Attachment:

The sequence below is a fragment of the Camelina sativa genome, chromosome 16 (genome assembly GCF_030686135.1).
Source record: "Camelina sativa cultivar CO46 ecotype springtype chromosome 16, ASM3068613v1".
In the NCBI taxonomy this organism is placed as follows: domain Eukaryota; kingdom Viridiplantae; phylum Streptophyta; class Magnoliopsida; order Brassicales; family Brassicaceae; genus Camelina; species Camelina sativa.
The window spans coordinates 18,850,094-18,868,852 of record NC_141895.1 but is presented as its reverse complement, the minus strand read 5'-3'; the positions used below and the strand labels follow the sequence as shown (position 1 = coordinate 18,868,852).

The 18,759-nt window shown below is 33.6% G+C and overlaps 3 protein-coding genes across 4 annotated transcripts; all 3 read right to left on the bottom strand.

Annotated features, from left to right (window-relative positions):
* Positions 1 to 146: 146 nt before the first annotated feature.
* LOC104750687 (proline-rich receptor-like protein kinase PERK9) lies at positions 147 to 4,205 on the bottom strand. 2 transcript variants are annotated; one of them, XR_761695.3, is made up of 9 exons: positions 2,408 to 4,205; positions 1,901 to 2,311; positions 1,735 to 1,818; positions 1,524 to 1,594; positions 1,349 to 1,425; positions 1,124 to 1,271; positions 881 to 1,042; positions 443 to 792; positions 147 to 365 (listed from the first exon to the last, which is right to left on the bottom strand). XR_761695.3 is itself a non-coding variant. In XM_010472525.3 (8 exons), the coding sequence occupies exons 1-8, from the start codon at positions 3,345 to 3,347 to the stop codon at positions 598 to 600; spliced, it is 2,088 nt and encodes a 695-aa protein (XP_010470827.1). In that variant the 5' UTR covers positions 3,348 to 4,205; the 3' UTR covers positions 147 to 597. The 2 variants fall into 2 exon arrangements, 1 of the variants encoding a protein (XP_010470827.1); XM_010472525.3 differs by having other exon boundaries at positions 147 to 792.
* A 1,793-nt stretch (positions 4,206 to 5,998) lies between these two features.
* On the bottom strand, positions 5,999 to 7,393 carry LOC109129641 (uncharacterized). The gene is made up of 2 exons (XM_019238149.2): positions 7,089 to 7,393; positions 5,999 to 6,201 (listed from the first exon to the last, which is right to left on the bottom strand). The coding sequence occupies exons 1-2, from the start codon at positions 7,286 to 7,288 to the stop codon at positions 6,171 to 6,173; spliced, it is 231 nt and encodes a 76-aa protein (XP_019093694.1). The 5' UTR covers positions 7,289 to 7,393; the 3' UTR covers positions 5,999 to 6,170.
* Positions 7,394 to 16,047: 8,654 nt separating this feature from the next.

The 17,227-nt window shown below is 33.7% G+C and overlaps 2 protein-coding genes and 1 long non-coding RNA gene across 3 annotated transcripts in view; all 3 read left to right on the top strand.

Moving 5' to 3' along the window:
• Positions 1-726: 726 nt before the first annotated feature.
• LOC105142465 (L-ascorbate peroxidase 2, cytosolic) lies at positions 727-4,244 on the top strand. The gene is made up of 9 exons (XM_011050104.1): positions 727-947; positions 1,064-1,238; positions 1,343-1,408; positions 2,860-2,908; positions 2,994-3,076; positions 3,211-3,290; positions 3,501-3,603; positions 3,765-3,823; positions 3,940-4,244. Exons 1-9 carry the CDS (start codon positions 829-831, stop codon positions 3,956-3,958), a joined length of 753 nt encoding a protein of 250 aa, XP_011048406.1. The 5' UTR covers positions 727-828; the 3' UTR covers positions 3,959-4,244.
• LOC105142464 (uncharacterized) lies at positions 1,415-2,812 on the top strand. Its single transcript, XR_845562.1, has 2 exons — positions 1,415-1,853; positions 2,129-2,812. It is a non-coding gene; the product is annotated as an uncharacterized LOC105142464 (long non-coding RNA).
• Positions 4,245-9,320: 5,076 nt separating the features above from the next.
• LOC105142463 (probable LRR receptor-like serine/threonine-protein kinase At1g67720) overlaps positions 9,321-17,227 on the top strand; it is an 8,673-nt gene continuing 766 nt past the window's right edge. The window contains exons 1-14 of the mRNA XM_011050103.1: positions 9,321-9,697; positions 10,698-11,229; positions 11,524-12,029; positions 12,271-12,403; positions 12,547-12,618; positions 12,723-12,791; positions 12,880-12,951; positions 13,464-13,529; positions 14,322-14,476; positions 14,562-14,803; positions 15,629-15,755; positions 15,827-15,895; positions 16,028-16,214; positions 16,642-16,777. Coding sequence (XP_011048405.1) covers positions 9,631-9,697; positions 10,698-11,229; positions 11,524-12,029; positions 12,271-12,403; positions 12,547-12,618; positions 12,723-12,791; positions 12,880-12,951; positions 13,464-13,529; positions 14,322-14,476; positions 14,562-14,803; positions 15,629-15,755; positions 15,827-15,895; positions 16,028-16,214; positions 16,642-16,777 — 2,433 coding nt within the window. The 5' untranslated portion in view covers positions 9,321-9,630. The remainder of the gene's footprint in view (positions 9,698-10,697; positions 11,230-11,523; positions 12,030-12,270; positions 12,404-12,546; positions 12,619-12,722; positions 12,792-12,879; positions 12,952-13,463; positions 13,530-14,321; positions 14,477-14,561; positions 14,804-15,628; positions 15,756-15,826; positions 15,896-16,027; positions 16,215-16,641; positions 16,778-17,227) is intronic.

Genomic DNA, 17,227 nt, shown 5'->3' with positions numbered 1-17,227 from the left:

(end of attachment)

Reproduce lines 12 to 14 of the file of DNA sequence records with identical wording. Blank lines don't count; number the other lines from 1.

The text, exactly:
The 17,227-nt window shown below is 33.7% G+C and overlaps 2 protein-coding genes and 1 long non-coding RNA gene across 3 annotated transcripts in view; all 3 read left to right on the top strand.

Moving 5' to 3' along the window:
• Positions 1-726: 726 nt before the first annotated feature.